It has been praised as a model British business thanks to great financial figures and large bonuses for staff, not to mention the employee-ownership model looking friendlier than ever. But its sheen has been taken off today, after a letter to suppliers seen by the Telegraph, suggesting that some of them now have to pay a rebate of 5.25% on their annual sales in order to keep the contract.
In other words, suppliers whose products are flying off the shelves of the local John Lewis are effectively required to offer lower wholesale prices when the popularity becomes apparent. Apparently, the system means that a suppliers’ invoice must be reduced by 0.75% if sales grow by between 5% and 9.9%, all the way up to a 5.25% reduction if sales grow by over 50%. John Lewis allegedly claims the rebate is to ensure ‘all parties…participate in showing their ongoing commitment and support.’
Insisting that its investment in new stores, refits and increasingly popular e-commerce offering are to thank for growing sales, John Lewis said: ‘By providing this platform for growth our suppliers have in turn benefited from increased profits levels through efficiencies provided from the increase in volumes. It is therefore essential that the collaboration shown to date is continued and that John Lewis and it suppliers share the benefit created from these significant growth opportunities.’
It is true that the firm is doing better. Last week, it announced pre-tax profits up 16% to £410m, and also its biggest-ever bonus for staff, which topped £200m for the first time. According to the letter, the ‘growth rebate’ initiative took effect at the start of February – a time when it was becoming clear how well John Lewis had done over the Christmas period.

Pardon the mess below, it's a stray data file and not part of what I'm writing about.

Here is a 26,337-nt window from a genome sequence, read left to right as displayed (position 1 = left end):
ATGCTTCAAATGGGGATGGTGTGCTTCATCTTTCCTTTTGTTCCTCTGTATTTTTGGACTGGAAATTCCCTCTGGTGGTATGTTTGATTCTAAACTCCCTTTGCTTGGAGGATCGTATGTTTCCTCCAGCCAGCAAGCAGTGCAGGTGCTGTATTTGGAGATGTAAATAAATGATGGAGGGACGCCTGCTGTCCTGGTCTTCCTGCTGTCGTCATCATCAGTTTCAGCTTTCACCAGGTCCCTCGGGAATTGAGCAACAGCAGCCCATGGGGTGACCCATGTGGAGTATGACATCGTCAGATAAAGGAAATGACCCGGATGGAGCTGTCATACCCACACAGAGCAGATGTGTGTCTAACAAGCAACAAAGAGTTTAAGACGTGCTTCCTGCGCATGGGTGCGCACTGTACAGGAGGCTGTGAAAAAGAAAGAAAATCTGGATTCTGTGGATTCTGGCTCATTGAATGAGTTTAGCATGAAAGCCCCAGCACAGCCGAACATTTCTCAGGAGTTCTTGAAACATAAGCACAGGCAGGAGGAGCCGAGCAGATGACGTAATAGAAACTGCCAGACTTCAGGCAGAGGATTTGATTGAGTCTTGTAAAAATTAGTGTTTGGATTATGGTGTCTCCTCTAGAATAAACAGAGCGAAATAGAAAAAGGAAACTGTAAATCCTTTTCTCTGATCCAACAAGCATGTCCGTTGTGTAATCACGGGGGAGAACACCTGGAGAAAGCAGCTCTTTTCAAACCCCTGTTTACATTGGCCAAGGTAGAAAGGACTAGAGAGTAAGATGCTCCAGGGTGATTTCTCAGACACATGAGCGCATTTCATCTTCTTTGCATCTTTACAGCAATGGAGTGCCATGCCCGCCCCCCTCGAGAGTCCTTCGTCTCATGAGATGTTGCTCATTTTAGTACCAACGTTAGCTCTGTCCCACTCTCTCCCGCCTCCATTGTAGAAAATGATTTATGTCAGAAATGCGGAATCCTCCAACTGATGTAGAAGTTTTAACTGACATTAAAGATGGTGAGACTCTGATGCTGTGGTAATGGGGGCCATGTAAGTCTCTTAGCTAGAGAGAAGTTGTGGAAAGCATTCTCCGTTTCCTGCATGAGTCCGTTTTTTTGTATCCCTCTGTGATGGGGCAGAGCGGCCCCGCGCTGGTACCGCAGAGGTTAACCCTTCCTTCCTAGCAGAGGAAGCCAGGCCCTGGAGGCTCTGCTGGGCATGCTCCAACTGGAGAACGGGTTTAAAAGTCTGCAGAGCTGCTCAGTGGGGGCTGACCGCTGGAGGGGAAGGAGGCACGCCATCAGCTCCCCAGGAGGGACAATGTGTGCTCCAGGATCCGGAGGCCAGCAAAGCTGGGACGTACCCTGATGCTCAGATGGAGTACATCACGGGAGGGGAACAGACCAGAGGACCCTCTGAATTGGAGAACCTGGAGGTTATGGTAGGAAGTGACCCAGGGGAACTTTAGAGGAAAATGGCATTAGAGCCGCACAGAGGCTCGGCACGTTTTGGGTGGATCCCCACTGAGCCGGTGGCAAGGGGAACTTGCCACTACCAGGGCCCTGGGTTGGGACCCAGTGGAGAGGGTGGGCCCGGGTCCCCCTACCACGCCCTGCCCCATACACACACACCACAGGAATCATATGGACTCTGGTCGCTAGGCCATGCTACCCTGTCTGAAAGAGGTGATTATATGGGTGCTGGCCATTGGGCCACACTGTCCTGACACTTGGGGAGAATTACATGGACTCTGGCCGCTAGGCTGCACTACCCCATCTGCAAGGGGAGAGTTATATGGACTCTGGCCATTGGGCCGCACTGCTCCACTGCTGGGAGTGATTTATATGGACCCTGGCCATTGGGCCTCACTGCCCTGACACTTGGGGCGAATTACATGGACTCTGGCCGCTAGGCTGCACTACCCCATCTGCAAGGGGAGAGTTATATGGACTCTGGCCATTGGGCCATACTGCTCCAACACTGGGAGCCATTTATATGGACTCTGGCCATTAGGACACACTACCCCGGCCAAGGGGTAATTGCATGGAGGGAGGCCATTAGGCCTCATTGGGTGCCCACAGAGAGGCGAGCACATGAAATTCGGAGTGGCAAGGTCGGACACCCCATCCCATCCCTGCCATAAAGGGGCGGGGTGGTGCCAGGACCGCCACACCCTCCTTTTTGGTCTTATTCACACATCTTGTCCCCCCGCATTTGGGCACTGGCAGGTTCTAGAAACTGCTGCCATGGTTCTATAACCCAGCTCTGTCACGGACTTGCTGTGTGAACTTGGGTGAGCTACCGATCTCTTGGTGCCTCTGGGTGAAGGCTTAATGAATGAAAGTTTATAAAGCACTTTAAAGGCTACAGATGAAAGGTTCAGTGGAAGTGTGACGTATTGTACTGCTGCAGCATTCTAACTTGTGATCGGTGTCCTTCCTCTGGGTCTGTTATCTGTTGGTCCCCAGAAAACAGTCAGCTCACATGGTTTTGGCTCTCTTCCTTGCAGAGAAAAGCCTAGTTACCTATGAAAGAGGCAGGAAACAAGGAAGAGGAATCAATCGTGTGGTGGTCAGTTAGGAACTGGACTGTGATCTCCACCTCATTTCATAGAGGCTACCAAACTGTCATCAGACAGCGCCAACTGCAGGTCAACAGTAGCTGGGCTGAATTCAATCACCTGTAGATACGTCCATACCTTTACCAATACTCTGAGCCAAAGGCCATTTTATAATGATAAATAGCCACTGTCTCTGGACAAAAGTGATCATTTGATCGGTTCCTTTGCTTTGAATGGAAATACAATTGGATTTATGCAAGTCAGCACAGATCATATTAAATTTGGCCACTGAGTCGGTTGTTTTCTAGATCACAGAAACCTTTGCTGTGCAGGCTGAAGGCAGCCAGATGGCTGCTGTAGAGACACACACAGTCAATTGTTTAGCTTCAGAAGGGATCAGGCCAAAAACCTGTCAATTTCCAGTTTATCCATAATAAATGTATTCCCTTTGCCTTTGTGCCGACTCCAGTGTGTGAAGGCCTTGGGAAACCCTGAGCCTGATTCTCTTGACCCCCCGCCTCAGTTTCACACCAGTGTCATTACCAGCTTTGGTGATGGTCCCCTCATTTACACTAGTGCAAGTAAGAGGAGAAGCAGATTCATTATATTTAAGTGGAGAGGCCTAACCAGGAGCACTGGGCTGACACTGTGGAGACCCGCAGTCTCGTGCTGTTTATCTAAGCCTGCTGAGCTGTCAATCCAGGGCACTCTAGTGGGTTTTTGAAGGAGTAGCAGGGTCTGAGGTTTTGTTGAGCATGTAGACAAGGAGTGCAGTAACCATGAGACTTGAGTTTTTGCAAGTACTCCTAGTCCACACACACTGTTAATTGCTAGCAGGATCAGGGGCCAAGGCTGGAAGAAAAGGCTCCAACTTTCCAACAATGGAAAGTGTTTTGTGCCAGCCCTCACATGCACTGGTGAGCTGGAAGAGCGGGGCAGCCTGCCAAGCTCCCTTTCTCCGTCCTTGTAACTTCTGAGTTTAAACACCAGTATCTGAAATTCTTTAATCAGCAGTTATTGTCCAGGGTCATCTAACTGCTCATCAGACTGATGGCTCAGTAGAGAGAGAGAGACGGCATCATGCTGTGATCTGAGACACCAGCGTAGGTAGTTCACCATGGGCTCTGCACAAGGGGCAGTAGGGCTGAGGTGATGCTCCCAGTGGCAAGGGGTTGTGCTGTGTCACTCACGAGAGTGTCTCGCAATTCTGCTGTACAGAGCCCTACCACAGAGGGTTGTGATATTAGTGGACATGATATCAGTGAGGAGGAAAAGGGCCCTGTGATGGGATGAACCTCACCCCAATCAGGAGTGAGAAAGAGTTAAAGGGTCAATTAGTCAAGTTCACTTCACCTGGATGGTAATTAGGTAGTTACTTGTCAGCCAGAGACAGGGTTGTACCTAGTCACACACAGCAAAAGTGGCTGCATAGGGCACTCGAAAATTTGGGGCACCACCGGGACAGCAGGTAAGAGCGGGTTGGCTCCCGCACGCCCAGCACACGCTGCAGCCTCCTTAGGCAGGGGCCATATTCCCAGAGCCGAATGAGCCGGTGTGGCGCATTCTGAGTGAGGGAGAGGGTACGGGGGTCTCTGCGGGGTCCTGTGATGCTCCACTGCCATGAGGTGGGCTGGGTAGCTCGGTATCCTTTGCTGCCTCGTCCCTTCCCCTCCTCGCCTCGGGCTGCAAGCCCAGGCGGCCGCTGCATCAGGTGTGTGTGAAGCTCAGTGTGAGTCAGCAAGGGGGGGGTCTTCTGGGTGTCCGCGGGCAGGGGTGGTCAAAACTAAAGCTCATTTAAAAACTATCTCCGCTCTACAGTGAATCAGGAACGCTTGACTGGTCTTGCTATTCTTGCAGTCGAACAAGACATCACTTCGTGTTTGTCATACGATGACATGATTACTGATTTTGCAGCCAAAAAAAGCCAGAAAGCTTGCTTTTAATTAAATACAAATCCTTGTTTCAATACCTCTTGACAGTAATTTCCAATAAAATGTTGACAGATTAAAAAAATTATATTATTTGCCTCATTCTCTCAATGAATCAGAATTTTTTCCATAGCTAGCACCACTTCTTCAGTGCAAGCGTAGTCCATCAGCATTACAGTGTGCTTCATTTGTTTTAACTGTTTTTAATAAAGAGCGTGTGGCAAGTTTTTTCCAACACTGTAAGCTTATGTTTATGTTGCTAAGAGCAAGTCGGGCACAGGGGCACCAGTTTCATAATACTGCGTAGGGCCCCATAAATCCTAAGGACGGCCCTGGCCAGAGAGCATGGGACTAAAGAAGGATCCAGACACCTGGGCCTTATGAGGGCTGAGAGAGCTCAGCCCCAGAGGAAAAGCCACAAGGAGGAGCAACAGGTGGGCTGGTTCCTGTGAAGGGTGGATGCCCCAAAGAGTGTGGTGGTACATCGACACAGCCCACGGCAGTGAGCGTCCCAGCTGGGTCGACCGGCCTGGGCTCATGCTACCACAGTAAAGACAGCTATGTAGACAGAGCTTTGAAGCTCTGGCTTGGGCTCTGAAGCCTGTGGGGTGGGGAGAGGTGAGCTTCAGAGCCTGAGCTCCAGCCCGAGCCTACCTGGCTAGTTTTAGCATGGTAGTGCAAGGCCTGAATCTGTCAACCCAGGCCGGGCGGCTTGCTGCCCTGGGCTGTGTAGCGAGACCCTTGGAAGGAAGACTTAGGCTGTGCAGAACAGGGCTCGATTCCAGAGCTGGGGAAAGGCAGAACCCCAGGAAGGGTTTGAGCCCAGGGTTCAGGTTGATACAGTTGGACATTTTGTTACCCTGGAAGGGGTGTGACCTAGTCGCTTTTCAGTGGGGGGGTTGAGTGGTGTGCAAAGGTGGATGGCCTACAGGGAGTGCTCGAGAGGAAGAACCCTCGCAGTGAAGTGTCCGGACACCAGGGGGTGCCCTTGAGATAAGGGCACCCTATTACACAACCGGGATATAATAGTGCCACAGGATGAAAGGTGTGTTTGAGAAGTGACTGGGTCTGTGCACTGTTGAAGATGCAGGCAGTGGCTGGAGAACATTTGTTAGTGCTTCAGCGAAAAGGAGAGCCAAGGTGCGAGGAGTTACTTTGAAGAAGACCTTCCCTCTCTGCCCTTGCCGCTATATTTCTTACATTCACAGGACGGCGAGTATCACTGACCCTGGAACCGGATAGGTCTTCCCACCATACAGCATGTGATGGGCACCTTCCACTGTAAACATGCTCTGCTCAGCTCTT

That other major retailers have been operating a similar model to this for years will be little consolation for the army of well-heeled customers for whom John Lewis' ethical stance has made it a popular choice. The firm has benefited hugely from its ‘friendly, local-supplier-using, employee-valuing, non-exploiting’ image in recent years, and this risks making it look like more of a high street ‘baddie’ than many of those customers originally thought.
Big, bad corporations face arguably more scrutiny than ever at the moment, especially whilst Brits’ purse strings are so tight. And if this letter provokes enough outrage, JLP may have to revise its strategy if it wants to hold onto its feel-good reputation…